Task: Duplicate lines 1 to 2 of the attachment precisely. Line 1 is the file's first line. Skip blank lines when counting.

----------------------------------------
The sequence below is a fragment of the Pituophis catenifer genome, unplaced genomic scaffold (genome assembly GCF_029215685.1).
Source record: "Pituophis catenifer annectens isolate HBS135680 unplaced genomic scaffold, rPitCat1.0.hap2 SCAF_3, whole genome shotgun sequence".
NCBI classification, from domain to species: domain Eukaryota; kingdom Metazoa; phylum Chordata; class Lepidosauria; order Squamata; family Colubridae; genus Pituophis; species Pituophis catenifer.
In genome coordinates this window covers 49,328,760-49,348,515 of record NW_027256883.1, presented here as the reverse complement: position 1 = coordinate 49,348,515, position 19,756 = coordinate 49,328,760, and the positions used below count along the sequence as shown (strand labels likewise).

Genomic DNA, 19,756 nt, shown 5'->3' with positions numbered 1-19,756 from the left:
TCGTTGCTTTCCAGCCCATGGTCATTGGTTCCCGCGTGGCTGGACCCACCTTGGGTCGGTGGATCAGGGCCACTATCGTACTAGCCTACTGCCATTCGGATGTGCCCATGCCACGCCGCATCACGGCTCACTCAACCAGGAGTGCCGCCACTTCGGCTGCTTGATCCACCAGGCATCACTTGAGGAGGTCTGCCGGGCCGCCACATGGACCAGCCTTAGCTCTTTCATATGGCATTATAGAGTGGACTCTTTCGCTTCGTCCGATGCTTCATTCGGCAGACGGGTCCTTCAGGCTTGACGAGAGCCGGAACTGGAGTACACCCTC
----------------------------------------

The sequence below is a fragment of the Pituophis catenifer genome, unplaced genomic scaffold (genome assembly GCF_029215685.1).
Source record: "Pituophis catenifer annectens isolate HBS135680 unplaced genomic scaffold, rPitCat1.0.hap2 SCAF_3, whole genome shotgun sequence".